In that moment, I understood why Latin would never be a dead language: it lives within us, speaking to our souls with its beauty and understanding, reaching across the bonds of time and space to say: I am with you. Here is my story. I realized too that Classics’ comfort and inspiration was not just embedded in the materials, it lay at the heart of its teachers, who have the strength of character and spirit to share a poignant moment with an audience. Before my teacher’s recitation, I had wondered if I was a bit strange to feel such a strong a connection with someone so far distant in the past: was this ‘normal’? Seeing my teacher’s connection with Catullus showed me that personal connections and grief itself, could be beautiful and something that binds us, rather than isolating us, if we can find the courage to share it.
What is it about these sources that appeals to you most?
It may feel like we have lost a sense of normality in the pandemic, but precious moments of beauty, love and loss are all around, they remind us: life goes on, and still small voices survive. This is why I like to tweet epitaphs on #EpigraphyTuesday: to illustrate the poignant beauty of everyday life. Like Catullus’ brother, subjects of Roman epitaphs are seldom the famous heroes of epic or giants of history. Tombstones, a combination of images and words often limited by space and bound by common formulae, read like individual tweets from the past: to a “wife most sweet”, from mother to her son cicerculus “little chickpea”, to a “best” father and freedman, Marcus Gavius Amphonius Mus “mouse”, depicting a mouse with bread.
Connecting people with ancient texts, contexts, objects and each other is what I love about co-ordinating the Postgraduate Course in Epigraphy at the British School at Rome: (next course in July 2021!). Fostering personal as well as intellectual connections is an aspect of some excellent Classics initiatives: such as Cora Beth Knowles’ “Comfort Classics” and Liz Gloyn’s #Tinyjoys on Twitter. These initiatives (and many others) are an unsung strength of Classics as a discipline. Personal connections help to remind us who we are, why we are here, and why we matter.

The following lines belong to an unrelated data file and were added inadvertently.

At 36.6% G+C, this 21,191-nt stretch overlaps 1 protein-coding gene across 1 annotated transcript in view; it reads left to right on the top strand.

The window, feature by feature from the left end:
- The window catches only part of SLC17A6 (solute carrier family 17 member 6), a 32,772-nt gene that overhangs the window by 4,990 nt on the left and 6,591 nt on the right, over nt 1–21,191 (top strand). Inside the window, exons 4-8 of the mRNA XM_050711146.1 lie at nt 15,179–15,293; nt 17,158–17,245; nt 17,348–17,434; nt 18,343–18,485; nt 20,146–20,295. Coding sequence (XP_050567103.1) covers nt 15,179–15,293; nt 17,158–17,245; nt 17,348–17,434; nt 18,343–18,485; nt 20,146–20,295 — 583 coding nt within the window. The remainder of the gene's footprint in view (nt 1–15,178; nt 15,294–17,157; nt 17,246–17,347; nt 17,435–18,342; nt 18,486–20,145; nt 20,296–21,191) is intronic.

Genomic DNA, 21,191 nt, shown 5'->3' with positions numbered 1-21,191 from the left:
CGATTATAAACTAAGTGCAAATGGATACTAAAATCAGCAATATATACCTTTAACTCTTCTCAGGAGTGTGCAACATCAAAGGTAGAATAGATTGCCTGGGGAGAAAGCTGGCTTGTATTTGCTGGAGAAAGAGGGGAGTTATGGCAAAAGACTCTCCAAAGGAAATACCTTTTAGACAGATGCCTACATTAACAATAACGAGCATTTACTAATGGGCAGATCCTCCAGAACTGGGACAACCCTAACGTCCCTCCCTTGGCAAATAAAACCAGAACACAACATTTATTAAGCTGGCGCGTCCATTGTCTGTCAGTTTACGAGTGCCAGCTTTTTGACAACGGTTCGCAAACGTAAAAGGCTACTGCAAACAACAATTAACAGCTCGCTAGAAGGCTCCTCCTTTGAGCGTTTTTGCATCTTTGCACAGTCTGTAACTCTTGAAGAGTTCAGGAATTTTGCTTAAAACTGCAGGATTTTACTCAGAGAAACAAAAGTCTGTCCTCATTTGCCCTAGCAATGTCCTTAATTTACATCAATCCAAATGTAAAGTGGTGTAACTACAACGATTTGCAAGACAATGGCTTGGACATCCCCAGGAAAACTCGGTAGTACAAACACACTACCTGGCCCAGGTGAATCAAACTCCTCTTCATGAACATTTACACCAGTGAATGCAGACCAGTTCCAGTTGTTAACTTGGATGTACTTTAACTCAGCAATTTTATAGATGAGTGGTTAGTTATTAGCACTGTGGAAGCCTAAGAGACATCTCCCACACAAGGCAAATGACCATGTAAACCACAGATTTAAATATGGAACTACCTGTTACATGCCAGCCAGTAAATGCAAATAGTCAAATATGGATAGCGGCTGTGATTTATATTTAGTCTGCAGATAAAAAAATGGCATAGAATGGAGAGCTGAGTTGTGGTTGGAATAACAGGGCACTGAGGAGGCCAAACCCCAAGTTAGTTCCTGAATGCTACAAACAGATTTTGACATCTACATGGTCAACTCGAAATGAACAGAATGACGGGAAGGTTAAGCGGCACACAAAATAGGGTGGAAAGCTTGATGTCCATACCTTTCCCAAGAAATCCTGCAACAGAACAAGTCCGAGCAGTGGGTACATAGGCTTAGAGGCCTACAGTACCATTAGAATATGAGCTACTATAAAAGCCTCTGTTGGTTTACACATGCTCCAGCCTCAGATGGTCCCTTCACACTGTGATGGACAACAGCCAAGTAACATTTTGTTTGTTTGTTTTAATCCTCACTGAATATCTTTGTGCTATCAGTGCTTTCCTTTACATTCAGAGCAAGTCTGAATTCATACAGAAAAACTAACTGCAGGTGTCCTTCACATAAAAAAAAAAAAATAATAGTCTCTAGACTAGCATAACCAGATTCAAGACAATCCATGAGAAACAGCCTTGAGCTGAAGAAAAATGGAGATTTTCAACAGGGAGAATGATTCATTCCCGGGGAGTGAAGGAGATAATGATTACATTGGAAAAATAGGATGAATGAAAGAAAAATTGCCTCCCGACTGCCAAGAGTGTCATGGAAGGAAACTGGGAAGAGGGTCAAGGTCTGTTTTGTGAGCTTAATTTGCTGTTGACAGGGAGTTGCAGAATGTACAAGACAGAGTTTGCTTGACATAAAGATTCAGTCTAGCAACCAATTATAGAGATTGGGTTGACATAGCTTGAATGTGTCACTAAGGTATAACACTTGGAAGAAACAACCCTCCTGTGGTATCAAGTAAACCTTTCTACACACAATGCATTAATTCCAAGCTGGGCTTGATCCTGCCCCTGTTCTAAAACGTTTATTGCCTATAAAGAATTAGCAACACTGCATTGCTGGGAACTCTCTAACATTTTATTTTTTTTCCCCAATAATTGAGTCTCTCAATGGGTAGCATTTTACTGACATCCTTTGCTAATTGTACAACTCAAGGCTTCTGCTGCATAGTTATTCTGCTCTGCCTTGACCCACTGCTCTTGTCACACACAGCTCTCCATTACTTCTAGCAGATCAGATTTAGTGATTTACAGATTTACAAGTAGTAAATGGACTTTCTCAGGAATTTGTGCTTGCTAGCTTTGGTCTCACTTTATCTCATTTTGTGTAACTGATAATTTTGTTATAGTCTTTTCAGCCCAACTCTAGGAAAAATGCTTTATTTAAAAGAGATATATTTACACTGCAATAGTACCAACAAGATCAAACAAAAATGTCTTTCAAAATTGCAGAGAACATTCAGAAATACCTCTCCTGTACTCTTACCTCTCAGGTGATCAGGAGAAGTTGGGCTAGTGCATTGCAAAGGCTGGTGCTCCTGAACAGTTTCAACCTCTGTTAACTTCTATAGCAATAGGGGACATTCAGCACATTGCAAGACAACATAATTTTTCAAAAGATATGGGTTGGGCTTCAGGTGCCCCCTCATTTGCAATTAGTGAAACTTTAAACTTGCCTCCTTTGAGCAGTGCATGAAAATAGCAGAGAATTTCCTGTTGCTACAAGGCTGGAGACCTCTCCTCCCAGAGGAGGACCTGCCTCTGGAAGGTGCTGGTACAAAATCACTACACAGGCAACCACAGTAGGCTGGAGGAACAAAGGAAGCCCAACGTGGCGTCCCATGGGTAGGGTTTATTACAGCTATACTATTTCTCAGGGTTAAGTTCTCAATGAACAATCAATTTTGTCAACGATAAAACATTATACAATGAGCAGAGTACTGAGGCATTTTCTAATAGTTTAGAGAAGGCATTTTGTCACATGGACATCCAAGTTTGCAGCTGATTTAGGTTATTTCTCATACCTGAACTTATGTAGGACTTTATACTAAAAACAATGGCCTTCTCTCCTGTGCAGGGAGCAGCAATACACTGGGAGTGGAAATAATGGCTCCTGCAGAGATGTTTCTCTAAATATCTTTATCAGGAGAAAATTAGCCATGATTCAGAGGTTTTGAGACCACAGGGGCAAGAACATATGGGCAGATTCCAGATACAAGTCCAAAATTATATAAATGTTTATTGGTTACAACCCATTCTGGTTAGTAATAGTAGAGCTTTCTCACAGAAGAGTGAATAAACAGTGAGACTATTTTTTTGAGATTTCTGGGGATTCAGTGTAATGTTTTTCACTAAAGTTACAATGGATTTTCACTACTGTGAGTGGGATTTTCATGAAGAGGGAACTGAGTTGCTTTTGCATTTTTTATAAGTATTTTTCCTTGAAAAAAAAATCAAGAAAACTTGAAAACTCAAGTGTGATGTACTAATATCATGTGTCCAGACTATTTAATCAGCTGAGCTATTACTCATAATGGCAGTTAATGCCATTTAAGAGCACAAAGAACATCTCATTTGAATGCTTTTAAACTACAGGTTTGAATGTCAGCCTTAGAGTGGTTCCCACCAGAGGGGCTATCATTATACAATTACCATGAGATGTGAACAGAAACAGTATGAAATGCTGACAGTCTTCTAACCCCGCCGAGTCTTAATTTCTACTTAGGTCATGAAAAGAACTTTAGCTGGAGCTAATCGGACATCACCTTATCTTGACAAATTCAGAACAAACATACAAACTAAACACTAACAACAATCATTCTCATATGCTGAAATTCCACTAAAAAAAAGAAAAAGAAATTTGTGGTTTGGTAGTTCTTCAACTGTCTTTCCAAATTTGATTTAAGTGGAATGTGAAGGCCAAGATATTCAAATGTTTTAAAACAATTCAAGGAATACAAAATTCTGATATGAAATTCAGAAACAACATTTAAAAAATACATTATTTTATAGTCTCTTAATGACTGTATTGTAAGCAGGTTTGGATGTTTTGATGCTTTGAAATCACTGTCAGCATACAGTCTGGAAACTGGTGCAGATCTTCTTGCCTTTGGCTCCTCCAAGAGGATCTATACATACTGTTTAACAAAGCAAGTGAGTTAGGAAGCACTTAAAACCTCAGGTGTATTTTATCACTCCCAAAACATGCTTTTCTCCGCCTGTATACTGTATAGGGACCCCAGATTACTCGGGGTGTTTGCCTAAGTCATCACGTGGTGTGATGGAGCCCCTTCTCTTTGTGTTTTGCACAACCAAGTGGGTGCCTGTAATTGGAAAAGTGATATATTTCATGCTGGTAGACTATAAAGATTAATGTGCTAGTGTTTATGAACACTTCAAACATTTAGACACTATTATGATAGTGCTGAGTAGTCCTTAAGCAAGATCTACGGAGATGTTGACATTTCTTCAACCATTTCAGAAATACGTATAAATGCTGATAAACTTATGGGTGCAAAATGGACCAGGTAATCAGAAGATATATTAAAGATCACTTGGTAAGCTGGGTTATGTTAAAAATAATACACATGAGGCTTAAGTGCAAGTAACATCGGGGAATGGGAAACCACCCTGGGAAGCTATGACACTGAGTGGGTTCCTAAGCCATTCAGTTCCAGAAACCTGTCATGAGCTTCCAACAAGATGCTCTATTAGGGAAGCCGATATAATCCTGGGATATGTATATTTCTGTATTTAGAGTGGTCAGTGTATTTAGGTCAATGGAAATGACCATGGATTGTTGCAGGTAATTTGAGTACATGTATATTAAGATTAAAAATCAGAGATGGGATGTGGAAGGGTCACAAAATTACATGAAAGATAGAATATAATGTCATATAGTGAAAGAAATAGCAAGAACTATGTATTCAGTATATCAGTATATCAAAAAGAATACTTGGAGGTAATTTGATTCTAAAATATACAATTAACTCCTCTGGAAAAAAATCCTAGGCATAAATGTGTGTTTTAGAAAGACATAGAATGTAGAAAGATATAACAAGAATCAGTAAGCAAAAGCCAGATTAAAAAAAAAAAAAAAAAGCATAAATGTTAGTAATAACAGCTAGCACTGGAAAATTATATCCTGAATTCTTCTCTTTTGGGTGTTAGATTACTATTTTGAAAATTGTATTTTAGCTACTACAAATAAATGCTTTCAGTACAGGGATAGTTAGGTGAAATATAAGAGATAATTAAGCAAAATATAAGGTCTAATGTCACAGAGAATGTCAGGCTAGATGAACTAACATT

Who knows how your story will be told? It needn’t be a medal, a monument or a best-selling musical; it may be a simple farewell, as Catullus said to his brother, sounding almost like a sigh, atque in perpetuum, Frater, ave atque vale “and forever, Brother, hail and farewell”. What we do each day matters, whether or not we leave the house, there are voices whispering and hidden beauties: we just have to listen, allow ourselves to connect, and sometimes, put ourselves out there as well. Classics taught me how to find comfort in connections with others, be they living or long gone; I am forever grateful.
And finally… what do you do, outside of Classics, to cheer yourself up?
The best part of my day is bedtime reading with my children, I get swept into a magical place (sometimes it’s ancient Rome, thanks to Caroline Lawrence), and no matter what has happened during the day, when I switch off the light, my worries, like the Boogie man are lost in the shadows. Sensory experiences (scent, taste, texture, etc.) are also transformative. When I try to cook, for example, everyone can smell and often hear it: when the smoke alarm goes off. I’ve focused my talents on foods (kale, bacon, rye bread) that are best served ‘crispy’, as I await ‘The Great British Burn Off’. For exercise, I like running barefoot on beaches or grass, doing yoga/pilates while watching TV, and getting lost on family walks/historic sites. For fun, I like dressing up/making costumes, writing nonsense in a journal, smelling flowers, eating gelato, chatting over a coffee or a glass of prosecco, singing in the shower.
Abigail Graham has been a Lecturer and Teaching Fellow at Warwick University (2006-9, 2011-2019) and is now a Research Fellow at the Institute for Classical Studies. She is founder and coordinator of the Postgraduate Epigraphy Course at the British School at Rome (since 2012, next course in 2021!) and has been coordinator of Practical Epigraphy Courses (Centre for Study of Ancient Documents, Oxford). She is working on a monograph about cognitive approaches to Epigraphy at Ephesus, and her primer The Romans: An Introduction (Routledge) 4th edition was published in May 2020.
Catch up with all the Comfort Classics interviews here.